Note: Welcome Inside Higher Ed readers. I’d be happy to hear accounts from disciplines other than sociology. Email me at email@example.com.
In my post on peer review the other day, I mentioned that a journal editor made this request — before she agreed to send the paper out for review:
“If possible, either in this section or later in the Introduction, note how your work builds on other studies published in our journal.”
A large survey on “coercive citation” practices, published in Science in 2012 (paywalled; bootlegged PDF) found that 20% of researchers had, in the previous five years, “received a request from an editor to add more citations
from the editor’s journal for reasons that were not based on content.” The survey, which was sent to email lists for academic associations, including the American Sociological Association, found sociologists and psychologists were less likely to report having experienced this practice than were economists and those in business-related disciplines.
The journal I named, Sex Roles, is high on the list of those most frequently mentioned — cited by four respondents, more than any journal outside of business, marketing, or economics. But there are a lot of other journals you know on the list.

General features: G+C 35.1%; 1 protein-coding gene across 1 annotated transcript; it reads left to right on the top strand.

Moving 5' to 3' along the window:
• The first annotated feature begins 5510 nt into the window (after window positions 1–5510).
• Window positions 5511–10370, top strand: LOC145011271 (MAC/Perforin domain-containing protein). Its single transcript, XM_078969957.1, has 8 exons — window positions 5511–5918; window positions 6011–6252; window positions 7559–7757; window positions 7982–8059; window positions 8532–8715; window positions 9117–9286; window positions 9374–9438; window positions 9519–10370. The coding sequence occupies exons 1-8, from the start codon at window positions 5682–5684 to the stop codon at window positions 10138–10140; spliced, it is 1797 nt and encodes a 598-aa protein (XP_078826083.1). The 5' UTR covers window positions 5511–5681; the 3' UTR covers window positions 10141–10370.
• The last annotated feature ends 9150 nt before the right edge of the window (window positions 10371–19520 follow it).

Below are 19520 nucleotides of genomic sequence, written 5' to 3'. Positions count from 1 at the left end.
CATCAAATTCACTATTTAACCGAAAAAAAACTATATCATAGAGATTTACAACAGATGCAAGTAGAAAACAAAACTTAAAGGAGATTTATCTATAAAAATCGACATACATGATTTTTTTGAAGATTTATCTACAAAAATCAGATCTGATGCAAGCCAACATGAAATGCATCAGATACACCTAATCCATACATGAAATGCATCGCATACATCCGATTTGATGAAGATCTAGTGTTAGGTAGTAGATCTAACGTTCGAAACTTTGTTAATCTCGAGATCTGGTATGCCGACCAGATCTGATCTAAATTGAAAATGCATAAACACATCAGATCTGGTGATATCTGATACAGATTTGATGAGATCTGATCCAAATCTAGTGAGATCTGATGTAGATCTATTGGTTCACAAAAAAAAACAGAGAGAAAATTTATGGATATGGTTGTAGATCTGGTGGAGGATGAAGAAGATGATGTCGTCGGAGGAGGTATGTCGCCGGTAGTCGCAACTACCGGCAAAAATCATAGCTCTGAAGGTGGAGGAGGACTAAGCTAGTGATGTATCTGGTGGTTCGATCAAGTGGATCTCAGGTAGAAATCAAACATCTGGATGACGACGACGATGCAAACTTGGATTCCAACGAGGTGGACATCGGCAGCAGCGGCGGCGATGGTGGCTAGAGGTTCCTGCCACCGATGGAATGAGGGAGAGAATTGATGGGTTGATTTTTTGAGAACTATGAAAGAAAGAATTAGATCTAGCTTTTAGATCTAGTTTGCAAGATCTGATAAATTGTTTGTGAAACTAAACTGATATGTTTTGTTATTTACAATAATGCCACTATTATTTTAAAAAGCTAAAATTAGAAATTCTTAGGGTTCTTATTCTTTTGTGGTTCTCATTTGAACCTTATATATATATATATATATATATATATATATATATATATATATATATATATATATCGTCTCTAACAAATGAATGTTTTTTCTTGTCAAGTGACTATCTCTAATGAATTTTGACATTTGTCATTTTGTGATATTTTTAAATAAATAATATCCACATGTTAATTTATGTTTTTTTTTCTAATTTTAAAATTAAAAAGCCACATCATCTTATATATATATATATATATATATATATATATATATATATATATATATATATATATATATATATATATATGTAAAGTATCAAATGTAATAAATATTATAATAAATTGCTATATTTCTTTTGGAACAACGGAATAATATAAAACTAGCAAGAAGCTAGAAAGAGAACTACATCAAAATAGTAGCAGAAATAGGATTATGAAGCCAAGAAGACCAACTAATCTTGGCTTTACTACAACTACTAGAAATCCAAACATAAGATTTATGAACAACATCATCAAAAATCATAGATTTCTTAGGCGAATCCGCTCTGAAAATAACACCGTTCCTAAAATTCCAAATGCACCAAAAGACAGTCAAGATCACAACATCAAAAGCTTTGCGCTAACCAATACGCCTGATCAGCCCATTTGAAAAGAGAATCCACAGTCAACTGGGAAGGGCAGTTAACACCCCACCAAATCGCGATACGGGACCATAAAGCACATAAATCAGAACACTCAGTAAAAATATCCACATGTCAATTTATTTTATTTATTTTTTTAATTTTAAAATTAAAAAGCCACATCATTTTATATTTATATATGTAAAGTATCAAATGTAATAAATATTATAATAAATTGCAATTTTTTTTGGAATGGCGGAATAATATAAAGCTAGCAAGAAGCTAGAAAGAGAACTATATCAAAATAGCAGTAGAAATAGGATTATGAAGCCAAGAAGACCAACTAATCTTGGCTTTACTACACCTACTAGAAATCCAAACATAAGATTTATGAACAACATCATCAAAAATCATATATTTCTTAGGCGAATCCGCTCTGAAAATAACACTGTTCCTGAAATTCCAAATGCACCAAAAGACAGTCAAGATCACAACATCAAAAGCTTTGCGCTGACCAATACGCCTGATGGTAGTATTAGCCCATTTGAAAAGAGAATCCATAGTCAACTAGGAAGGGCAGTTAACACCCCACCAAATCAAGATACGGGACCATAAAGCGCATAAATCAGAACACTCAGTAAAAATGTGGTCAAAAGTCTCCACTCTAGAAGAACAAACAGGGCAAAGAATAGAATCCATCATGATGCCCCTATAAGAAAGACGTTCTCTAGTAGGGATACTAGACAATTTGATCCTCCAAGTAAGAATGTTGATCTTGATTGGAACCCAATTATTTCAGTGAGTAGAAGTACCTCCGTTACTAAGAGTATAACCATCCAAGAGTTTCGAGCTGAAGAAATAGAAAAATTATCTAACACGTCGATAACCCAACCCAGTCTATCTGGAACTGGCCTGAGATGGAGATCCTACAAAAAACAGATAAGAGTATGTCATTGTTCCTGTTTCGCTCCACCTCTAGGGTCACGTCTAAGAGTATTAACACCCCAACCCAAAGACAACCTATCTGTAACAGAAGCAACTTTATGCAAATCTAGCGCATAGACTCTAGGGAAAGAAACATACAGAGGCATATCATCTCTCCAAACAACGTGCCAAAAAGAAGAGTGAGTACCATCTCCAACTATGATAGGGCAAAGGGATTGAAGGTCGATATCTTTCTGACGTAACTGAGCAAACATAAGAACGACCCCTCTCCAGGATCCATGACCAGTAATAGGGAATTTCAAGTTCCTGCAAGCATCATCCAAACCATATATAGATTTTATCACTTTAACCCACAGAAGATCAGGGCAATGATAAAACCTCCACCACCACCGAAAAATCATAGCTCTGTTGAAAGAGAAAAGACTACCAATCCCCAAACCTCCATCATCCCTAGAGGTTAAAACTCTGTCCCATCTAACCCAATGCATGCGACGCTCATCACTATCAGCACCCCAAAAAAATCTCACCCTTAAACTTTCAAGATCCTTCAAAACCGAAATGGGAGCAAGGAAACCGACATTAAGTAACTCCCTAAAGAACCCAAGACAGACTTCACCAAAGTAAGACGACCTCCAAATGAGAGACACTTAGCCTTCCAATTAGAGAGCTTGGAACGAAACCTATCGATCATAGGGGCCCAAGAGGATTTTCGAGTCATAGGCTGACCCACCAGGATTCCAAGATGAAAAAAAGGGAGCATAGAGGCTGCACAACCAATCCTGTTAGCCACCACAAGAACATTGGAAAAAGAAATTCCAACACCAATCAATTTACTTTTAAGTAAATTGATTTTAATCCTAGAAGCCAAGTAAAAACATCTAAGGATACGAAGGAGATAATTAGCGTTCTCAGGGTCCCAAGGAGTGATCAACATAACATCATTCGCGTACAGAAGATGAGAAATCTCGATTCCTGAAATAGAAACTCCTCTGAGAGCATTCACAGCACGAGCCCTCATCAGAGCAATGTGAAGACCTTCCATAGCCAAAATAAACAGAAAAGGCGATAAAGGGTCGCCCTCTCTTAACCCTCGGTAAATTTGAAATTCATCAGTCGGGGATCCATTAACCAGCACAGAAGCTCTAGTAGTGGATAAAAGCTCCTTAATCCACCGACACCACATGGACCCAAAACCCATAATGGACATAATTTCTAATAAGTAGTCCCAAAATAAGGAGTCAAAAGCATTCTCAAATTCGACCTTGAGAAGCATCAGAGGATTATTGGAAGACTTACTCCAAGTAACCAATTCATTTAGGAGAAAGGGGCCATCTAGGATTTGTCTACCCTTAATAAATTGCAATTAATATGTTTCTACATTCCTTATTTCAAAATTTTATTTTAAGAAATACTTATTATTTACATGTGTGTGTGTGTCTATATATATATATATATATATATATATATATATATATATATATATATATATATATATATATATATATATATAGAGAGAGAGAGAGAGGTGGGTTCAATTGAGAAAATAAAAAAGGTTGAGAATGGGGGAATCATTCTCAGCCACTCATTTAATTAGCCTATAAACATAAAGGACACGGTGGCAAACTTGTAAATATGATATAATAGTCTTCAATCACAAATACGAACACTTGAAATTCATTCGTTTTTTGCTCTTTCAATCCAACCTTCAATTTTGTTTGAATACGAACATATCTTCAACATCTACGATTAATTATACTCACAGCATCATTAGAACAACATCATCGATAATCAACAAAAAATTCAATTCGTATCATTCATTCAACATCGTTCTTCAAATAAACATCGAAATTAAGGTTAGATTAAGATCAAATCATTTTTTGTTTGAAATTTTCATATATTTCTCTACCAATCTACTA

Although I made the assumption that the Sex Roles editor was trying to increase the impact factor — the citation rate — for her journal, one could defend this practice as being motivated by other interests (I’ll leave that to you). It also seems likely that some requests are open to interpretation — for example, mixing in citations from different journals, or offering specific reasons for including particular citations.
Tell me about it
To look into this a little more, I’m asking you to send me requests for journal self-citation that you have received. I’ll keep them confidential, but if I get enough to make it interesting, I will post: (1) journal name, (2) the type of request, (3) the date (month and year), and (4) the stage in the publication process. Feel free to include extenuating details or other information you would like to share, and let me know if you want it disclosed. I assume most of you are sociologists, but I’ll include items from any discipline.
To be included on the list, I’ll need to see copies of the letter or email you received. I will not disclose your identity or information about you, or the specific article under review. I won’t use quotes that might identify the author or article under review.
I will also send the list to the current editors of journals named and give them an opportunity to respond.
My contact information is here.
Maybe there’s not enough here to go on, but if there is, I think shining a light on it would be a good thing, and might deter the practice in the future.